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Old 01-18-2019, 02:14 PM   #1
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Mainship 34 to buy or not to buy

Hi Guys well as some may know we just walked away from a Nova 38 Trawler due to to much rot, so looking again. Due to where we live & our limited budget we can't afford a GB or similar & there are not many Trawlers for sale down here "New Zealand", but we have found a 1977 Mainship 34, may we ask for your help on any problems with this model befor we go & have a look, this way we will know where to look to identify problems

thankyou all in advance
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Old 01-18-2019, 05:48 PM   #2
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The issues with the "original" Mainships are well documented, search the archives here for comments, also the clunky Yahoo Mainship site.

Biggest issue is soft spots in the decks, around where the flybridge attaches to the cabin top, near the lazarrette hatch and door to salon in the cockpit, and on some around the stanchion bases which may be universal across brands for 40 year old boats.

Most had Perkins which have proved to be very reliable. The aluminum fuel tanks may be reaching their "time."

All in all, and I am biased, these boats are some of the best values ever built. Simple, reliable, gobs of room in 34ft, an awesome separate shower, skinny draft, full keel protection for prop, incredibly efficient to run.

Good luck
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Old 01-18-2019, 06:14 PM   #3
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I almost bought one a couple different times. We ended up with bigger boats both times. They are a really nice boat, big layout for 34í. Usual problems with any boat that age. As noted check decks for wet core. Easy fix but a bit time consuming, but certainly DIY if you are so inclined. Good luck with your search.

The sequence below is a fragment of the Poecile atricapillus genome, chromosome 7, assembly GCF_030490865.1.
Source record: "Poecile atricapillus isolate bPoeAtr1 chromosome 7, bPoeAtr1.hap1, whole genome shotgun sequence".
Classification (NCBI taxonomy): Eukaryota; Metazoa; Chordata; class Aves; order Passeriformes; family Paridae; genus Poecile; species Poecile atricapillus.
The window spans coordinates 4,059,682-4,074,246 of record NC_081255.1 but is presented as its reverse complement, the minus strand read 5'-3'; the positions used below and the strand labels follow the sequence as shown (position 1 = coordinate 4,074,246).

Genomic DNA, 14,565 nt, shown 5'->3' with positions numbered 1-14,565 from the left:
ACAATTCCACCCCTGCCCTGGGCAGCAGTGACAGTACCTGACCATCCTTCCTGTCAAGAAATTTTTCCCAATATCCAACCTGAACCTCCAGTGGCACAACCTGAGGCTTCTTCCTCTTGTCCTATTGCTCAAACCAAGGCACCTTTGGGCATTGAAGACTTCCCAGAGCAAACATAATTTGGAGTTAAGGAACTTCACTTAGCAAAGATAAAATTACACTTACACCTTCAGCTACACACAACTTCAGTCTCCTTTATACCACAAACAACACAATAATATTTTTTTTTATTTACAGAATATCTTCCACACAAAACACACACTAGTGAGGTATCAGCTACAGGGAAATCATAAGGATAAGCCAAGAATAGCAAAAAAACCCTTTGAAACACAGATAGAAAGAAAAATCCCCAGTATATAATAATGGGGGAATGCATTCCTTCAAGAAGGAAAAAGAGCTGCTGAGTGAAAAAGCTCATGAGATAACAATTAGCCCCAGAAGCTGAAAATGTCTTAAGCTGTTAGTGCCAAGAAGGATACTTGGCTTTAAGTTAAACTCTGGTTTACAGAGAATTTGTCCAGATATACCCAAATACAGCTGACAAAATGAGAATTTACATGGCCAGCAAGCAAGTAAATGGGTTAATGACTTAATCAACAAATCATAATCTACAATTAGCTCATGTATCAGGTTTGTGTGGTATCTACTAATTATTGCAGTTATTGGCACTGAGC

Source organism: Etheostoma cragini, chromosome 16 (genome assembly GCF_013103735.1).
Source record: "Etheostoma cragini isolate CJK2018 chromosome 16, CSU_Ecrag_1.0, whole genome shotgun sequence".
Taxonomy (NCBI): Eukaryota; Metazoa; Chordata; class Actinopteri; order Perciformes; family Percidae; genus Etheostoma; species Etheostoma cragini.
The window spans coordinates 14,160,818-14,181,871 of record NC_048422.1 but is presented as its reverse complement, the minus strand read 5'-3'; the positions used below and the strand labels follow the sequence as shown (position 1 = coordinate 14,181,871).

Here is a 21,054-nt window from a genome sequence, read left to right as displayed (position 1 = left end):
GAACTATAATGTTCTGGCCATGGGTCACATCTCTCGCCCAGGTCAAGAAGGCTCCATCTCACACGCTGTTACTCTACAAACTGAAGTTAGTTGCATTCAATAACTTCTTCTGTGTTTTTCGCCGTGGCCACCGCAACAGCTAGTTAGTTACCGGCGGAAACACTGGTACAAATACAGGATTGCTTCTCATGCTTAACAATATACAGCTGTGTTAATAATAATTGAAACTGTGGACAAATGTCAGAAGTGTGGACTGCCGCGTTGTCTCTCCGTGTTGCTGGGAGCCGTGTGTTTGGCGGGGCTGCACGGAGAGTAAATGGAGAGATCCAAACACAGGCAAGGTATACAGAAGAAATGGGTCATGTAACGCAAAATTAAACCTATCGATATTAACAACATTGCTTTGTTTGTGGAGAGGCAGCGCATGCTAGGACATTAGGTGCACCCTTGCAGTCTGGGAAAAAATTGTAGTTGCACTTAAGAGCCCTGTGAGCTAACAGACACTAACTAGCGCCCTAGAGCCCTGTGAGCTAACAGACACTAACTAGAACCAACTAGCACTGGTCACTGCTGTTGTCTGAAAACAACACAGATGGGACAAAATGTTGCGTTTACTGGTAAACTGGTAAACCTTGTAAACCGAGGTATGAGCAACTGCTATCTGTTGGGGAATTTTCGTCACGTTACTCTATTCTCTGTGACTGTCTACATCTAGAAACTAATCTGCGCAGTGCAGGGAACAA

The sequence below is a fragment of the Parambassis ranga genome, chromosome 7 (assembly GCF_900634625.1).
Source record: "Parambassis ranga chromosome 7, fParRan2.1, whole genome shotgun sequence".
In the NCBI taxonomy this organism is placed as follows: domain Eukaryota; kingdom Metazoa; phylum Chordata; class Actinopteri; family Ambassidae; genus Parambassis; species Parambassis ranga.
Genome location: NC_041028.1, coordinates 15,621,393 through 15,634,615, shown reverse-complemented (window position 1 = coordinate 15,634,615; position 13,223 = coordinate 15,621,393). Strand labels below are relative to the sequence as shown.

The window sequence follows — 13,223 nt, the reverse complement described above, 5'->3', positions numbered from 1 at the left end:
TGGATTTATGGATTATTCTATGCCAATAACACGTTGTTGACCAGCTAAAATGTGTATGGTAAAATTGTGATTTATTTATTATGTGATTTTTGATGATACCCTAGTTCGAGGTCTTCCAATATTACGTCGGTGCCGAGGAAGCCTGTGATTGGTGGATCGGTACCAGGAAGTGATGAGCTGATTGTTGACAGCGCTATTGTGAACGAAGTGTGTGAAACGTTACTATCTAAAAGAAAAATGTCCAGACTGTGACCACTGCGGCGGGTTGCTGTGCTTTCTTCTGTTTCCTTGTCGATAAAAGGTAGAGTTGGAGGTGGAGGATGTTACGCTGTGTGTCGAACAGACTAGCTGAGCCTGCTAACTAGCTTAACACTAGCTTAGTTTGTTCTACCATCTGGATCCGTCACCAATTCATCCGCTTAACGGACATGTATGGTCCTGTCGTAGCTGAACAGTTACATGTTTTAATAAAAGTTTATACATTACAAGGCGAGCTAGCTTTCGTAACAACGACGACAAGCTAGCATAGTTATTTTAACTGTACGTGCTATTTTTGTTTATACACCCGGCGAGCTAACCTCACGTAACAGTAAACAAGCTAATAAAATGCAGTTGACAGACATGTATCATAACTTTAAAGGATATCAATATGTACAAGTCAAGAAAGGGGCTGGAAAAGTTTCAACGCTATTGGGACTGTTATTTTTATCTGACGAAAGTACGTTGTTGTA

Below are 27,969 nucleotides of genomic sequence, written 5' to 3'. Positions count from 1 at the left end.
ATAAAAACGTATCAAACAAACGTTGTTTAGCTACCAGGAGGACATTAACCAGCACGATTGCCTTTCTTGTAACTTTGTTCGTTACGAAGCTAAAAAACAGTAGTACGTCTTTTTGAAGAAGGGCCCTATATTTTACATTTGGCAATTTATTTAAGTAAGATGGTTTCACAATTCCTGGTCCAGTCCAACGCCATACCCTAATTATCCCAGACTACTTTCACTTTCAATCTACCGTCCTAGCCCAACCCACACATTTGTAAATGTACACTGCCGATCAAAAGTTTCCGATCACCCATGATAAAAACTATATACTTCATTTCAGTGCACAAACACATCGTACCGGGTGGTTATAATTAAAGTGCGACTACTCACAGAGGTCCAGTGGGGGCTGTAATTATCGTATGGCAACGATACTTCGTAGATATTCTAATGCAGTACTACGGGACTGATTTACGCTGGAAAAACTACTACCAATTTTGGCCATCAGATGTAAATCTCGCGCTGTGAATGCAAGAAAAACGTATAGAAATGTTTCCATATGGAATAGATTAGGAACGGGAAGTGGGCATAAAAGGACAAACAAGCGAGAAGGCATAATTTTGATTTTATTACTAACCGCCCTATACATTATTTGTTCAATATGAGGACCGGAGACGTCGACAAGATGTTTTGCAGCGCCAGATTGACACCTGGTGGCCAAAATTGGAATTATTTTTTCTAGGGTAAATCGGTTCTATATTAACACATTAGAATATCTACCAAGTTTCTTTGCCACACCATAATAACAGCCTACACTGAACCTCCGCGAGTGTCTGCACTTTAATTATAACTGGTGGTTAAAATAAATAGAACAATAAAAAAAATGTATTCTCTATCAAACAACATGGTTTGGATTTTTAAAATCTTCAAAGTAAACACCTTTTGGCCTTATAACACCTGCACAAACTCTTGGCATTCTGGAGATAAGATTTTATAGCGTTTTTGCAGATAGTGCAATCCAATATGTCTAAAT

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Old 01-19-2019, 10:40 PM   #4
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Agree with other comments. I have one. Good boat, nothing fancy, efficient and well behaved, solid enough. I like mine. Condition is key as with any 40 year old boat. The only negative of this boat vs the TTs is guest sleeping space.
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Old 01-20-2019, 12:19 PM   #5
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They don't handle a following sea very well but doable. Many positives including, shallow draft with skeg, roomy interior for 34' with good visibility, spacious flybridge and cockpit. Lots of upgrade possibilities. We replaced the original head with a Raritan Elegance toilet and installed a 25gal. holding tank between head and galley , thus creating a holding tank access. The was floor and hatch were covered with teak faced plywood. We wanted a lower helm seat that was removeable, set up/stow in minutes, stable ,comfortable and provide good visibility.
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Old 01-20-2019, 12:44 PM   #6